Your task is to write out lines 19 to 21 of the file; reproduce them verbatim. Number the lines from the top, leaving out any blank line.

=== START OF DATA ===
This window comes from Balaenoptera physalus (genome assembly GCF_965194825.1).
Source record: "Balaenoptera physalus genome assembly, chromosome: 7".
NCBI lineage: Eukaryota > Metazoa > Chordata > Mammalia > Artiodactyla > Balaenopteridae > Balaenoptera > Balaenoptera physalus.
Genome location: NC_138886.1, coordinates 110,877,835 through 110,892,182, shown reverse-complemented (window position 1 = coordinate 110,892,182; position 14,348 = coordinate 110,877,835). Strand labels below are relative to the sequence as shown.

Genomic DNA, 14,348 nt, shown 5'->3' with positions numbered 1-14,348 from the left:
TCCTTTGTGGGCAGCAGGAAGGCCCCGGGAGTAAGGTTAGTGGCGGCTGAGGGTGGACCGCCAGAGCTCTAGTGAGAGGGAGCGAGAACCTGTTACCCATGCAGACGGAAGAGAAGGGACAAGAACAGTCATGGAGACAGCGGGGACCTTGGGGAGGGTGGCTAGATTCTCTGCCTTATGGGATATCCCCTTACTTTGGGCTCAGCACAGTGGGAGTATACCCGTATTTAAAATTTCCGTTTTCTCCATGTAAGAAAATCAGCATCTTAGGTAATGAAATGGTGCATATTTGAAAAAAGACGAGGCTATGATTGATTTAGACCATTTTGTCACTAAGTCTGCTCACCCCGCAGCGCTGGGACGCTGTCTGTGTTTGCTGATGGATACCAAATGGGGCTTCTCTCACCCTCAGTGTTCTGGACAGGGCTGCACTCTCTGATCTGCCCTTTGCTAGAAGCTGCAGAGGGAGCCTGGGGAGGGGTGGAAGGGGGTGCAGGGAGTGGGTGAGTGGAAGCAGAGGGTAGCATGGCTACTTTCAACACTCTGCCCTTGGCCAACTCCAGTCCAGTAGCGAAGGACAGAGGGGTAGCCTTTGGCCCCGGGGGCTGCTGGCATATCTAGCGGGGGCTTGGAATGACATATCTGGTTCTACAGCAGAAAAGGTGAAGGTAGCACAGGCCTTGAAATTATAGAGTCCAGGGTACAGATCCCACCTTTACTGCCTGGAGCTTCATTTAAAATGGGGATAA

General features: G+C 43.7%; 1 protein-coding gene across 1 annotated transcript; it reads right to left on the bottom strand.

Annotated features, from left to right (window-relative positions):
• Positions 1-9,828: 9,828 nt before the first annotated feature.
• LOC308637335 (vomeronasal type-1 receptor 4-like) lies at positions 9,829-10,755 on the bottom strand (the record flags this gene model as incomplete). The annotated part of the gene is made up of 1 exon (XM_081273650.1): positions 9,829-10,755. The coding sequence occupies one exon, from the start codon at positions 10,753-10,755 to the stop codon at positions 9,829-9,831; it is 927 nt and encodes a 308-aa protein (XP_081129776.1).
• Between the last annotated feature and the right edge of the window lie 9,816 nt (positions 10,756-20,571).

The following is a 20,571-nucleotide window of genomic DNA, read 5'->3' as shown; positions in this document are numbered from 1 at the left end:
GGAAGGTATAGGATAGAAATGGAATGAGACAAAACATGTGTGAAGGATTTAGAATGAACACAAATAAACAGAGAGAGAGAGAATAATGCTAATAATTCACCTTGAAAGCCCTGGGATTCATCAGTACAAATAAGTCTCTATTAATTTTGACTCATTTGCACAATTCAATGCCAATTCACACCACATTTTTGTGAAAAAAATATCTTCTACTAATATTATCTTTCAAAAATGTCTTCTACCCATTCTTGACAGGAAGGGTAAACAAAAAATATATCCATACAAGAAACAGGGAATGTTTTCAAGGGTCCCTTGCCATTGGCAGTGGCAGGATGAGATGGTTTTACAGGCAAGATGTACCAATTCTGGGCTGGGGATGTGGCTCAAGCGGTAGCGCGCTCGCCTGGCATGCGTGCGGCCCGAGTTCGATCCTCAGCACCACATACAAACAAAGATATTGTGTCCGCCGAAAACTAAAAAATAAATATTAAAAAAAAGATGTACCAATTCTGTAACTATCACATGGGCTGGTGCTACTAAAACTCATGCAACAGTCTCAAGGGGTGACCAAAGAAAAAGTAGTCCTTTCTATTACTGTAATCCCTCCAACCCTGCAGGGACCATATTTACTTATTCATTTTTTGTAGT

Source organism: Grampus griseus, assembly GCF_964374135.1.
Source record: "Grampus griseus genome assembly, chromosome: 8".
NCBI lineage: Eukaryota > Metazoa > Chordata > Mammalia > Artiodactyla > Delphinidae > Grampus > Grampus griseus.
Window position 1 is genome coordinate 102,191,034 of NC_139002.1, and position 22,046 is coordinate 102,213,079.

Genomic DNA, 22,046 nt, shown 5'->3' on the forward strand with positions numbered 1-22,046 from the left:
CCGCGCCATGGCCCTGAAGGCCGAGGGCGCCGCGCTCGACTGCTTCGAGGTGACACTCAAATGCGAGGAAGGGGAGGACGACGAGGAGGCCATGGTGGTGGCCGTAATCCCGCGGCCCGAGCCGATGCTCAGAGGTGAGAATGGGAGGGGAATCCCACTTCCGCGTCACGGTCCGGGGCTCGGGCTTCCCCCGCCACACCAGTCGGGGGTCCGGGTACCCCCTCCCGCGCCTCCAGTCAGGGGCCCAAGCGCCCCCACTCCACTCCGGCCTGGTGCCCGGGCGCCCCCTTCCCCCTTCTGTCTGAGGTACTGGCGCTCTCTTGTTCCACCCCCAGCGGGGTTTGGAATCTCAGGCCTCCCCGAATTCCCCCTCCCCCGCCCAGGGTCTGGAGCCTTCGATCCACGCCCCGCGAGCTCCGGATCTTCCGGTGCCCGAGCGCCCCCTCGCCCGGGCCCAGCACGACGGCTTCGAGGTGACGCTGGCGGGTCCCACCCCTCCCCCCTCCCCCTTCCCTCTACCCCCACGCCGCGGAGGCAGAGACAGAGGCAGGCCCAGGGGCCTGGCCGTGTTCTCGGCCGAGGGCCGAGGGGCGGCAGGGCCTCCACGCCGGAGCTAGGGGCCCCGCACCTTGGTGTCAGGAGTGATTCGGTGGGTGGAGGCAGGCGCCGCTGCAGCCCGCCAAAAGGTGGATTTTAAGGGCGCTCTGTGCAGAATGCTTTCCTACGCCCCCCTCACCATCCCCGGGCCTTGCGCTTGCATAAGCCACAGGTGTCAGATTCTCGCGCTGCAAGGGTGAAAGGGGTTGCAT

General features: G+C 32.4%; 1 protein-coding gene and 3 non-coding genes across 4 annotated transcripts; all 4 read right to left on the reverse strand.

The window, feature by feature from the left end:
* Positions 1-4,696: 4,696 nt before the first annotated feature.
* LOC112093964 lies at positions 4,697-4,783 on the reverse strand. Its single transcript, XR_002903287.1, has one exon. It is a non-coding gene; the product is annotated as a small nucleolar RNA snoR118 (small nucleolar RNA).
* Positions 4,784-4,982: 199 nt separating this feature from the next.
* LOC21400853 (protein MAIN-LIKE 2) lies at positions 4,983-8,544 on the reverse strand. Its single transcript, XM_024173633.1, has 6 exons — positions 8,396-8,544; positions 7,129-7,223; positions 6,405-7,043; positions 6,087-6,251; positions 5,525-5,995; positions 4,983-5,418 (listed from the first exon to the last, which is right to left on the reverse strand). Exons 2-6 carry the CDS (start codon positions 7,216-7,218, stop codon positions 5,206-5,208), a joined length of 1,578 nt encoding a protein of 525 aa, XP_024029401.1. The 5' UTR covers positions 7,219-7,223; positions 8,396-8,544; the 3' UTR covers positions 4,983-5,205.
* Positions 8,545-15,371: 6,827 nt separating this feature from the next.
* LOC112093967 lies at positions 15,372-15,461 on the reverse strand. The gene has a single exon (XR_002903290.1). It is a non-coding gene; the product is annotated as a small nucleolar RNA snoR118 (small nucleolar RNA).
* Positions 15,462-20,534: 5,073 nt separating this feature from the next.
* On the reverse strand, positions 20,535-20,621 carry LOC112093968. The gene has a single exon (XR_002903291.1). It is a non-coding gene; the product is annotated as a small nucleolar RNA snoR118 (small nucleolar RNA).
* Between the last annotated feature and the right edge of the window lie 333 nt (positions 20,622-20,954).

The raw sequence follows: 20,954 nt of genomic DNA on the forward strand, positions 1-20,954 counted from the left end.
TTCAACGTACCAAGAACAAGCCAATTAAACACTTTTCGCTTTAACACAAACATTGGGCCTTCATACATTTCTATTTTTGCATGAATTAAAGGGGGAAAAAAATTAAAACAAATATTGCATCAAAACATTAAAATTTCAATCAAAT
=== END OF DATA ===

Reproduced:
CCGCGCCATGGCCCTGAAGGCCGAGGGCGCCGCGCTCGACTGCTTCGAGGTGACACTCAAATGCGAGGAAGGGGAGGACGACGAGGAGGCCATGGTGGTGGCCGTAATCCCGCGGCCCGAGCCGATGCTCAGAGGTGAGAATGGGAGGGGAATCCCACTTCCGCGTCACGGTCCGGGGCTCGGGCTTCCCCCGCCACACCAGTCGGGGGTCCGGGTACCCCCTCCCGCGCCTCCAGTCAGGGGCCCAAGCGCCCCCACTCCACTCCGGCCTGGTGCCCGGGCGCCCCCTTCCCCCTTCTGTCTGAGGTACTGGCGCTCTCTTGTTCCACCCCCAGCGGGGTTTGGAATCTCAGGCCTCCCCGAATTCCCCCTCCCCCGCCCAGGGTCTGGAGCCTTCGATCCACGCCCCGCGAGCTCCGGATCTTCCGGTGCCCGAGCGCCCCCTCGCCCGGGCCCAGCACGACGGCTTCGAGGTGACGCTGGCGGGTCCCACCCCTCCCCCCTCCCCCTTCCCTCTACCCCCACGCCGCGGAGGCAGAGACAGAGGCAGGCCCAGGGGCCTGGCCGTGTTCTCGGCCGAGGGCCGAGGGGCGGCAGGGCCTCCACGCCGGAGCTAGGGGCCCCGCACCTTGGTGTCAGGAGTGATTCGGTGGGTGGAGGCAGGCGCCGCTGCAGCCCGCCAAAAGGTGGATTTTAAGGGCGCTCTGTGCAGAATGCTTTCCTACGCCCCCCTCACCATCCCCGGGCCTTGCGCTTGCATAAGCCACAGGTGTCAGATTCTCGCGCTGCAAGGGTGAAAGGGGTTGCAT

General features: G+C 32.4%; 1 protein-coding gene and 3 non-coding genes across 4 annotated transcripts; all 4 read right to left on the reverse strand.

The window, feature by feature from the left end: